CQC inspect Queen Alexandra Hospital after 'increasing concerns' over management of medicines

A HEALTH watchdog inspected the city’s hospital after ‘increasing concerns’ over the management of medicines – including expired stock mixed with patients’ own medication and controlled drugs.

By Millie Salkeld
Saturday, 3rd October 2020, 6:00 pm
Updated Monday, 5th October 2020, 9:43 am

The Care Quality Commission inspected Queen Alexandra Hospital in July after two incidents were reported through national systems, one of which was related to a controlled drug, and Portsmouth Hospitals University NHS Trust (PHU) sent a direct notification to the watchdog.

PHU received its first ever Good rating from the CQC in January this year but bosses acknowledged there was still work to do.

The report, which was published yesterday, read: ‘We carried out a short notice announced focused inspection of medicines management in response to increasing concerns highlighted by the incidents reported through national reporting systems and received by direct notification from the trust.

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‘Following the most recent inspection, published in January 2020, there was a should action relating to the adequate storage of medicines to avoid medicines errors in the medical care core service.

‘We had found some inner locked controlled drug cupboards were untidy and controlled drugs were mixed with expired stocks and patients’ own medicines.

‘During this inspection we found improvements regarding medicines management, safe storage of controlled drugs and patients own medicines.’

While inspectors noted examples of good practice, including training given to staff from practice educators, they said that there were some areas for improvement.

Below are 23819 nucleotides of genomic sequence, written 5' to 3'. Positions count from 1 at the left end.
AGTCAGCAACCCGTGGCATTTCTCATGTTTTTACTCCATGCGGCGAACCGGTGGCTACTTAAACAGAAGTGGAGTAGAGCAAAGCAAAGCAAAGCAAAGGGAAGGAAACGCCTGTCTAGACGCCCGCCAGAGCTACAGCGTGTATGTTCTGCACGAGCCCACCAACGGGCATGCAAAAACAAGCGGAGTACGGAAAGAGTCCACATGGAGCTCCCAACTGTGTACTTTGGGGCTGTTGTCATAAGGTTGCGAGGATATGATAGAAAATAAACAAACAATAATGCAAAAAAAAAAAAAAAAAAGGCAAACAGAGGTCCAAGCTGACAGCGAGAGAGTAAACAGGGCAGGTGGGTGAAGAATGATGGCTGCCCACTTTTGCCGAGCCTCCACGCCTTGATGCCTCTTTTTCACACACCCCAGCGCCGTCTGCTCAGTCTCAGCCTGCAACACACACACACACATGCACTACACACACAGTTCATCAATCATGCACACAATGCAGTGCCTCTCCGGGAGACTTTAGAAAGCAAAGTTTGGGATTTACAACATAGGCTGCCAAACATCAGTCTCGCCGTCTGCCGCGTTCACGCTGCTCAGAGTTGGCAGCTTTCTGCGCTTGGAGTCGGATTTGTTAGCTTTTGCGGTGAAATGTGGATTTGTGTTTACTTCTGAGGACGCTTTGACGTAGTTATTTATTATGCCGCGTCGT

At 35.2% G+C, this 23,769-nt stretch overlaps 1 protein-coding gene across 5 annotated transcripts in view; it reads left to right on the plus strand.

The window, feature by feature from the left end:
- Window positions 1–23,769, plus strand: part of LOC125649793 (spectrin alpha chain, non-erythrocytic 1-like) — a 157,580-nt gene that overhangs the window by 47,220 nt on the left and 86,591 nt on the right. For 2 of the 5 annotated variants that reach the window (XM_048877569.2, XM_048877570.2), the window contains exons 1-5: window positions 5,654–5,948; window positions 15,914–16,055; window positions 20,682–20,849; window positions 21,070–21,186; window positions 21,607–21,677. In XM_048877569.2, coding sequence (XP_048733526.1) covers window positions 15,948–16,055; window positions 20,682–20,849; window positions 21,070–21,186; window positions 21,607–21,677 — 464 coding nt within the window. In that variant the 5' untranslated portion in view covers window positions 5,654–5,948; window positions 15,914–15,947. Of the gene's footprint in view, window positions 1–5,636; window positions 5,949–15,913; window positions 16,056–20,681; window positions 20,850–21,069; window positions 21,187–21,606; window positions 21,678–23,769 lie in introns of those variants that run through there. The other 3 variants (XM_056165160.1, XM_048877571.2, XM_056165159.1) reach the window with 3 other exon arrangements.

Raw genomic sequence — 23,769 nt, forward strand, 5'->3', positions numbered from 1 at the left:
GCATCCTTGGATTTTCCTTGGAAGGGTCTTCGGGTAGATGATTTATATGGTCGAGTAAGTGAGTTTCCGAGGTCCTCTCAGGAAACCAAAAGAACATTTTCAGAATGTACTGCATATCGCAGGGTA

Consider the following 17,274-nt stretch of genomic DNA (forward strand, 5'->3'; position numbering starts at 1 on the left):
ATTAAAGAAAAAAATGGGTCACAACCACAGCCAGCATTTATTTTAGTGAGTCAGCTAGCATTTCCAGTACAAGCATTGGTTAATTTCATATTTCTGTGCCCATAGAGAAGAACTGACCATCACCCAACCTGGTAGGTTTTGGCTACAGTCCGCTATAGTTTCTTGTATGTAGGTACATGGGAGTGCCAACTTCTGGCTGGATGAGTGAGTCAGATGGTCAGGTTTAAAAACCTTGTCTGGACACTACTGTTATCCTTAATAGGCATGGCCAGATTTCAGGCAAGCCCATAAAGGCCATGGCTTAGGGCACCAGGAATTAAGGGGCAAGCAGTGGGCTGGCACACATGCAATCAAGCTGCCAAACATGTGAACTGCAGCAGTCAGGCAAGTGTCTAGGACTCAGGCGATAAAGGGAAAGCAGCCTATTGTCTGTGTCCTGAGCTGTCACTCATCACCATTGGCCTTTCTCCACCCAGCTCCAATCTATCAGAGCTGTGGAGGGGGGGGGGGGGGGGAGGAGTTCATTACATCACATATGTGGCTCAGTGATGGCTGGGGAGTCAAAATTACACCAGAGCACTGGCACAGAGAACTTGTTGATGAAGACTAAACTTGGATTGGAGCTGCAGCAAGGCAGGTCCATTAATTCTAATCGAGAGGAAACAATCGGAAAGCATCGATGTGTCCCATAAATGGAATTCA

The report read: ‘We saw variable adherence to trust policy regarding the security of keys for drug cabinets.

‘We found there was an inconsistent approach across the trust relating to medicines and the discharge process. We saw examples of poor compliance with prescribing and nurse record-keeping best practice on insulin charts.

‘In one department we found a discrepancy with the recording of internal prescription forms.’

Dr John Knighton, medical director at the trust, said he welcomed the report and recognition that there had been ‘improvements’.

He said: ‘Inspectors have also highlighted staff training in medicines management developed and delivered by our practice educators as an area of good practice.

‘These improvements demonstrate the absolute commitment of individuals and teams across the organisation to ensuring our patients continue to receive the best possible care.

‘While we continue to make progress, there is still more for us to do and we already have plans in place to address the areas for improvement highlighted in the report.’

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